Four years before peach summer, Megan launched the MakeShop Design Lab, a project of Studio MESH, in partnership with Boys & Girls Club, Fun Fitness Kids Club, Financial Literacy Bootcamp, Elk City Renewal Association, and youth of the west side, with support from west side businesses and the Greater Kanawha Valley Foundation. A place for “collaboration, celebration, prototyping, incubating ideas, and action,” as branded on its website, that would, by design, gather people together in person.
“We are workshops; we are coworking; we are pop-up shops; we are community-led happenings,” the site broadcasts. “We are open to all, and we are ready to change the world, starting in West Virginia.”
“I believe that Appalachians and rural America deserve the same creative opportunities afforded to urban areas,” Megan explains. “Growing up in West Virginia, I really pined for a place to go where I could explore my own creativity and collaborate and share ideas with other folks – and that just didn’t exist for me when I was young in Charleston.”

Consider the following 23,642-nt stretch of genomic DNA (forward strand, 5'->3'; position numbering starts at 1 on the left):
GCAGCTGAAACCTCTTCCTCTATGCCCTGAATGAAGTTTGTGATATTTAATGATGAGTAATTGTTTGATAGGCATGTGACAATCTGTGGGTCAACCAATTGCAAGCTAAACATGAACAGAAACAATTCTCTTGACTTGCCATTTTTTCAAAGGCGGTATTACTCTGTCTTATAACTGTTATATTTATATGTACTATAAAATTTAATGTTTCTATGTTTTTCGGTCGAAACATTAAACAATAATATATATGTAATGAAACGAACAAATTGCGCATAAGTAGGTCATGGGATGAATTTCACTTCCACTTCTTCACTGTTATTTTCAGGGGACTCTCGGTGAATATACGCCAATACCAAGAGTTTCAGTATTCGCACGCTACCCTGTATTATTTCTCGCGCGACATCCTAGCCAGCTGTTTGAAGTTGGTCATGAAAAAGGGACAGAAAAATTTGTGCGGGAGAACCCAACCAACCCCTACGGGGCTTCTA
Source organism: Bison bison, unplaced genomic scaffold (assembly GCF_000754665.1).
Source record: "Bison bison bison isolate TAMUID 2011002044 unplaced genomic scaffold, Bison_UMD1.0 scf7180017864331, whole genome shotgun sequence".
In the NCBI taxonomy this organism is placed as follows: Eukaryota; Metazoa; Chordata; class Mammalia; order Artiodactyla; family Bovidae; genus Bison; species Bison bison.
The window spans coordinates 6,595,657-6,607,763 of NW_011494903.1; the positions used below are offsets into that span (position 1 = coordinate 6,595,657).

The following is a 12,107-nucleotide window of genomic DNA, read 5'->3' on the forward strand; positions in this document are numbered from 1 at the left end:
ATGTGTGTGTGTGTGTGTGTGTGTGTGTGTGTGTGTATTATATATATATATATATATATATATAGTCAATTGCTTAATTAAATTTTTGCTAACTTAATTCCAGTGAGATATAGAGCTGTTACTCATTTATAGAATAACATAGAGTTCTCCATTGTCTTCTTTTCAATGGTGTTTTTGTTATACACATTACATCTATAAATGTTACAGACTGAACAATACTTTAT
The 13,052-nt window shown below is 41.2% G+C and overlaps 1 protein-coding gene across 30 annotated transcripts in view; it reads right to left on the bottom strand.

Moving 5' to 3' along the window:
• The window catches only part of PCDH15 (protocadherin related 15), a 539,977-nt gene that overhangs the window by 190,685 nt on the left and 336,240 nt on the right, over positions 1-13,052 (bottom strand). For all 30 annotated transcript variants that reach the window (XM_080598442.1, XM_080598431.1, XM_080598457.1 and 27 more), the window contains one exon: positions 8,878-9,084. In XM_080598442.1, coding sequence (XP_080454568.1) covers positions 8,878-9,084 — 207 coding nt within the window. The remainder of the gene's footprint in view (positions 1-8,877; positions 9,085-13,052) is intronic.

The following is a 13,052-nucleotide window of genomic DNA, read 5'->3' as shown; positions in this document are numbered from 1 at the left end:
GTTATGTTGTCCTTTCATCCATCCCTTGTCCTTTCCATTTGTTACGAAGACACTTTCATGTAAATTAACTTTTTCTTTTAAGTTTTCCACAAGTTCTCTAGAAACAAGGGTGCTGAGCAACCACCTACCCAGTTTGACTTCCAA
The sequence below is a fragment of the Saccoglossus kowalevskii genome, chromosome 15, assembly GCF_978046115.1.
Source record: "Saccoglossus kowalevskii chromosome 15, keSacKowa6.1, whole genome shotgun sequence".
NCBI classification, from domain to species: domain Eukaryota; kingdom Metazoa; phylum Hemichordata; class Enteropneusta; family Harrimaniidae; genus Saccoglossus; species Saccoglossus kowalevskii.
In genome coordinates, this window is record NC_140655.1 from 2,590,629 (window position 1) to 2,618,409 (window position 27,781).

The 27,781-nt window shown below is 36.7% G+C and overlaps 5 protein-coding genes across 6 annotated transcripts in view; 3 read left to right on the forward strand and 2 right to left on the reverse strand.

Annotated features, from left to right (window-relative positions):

Like many West Virginians, Megan’s past is rooted in coal.
“Coal put food on my table growing up,” she says. “Anyone you talk to in West Virginia has, within two or three degrees, some connection to coal that’s contributed to their livelihoods. And we’re in a space right now where we’re transitioning away from that economy.”
While West Virginia still leads the Appalachian region in coal production, ranking only second in total U.S. coal production to Wyoming, coal no longer powers the Mountain State’s economy the way it once did and the decline continues.
“We need to start asking ourselves the questions – what’s next, and who’s at the table to decide what’s next?” Megan asks.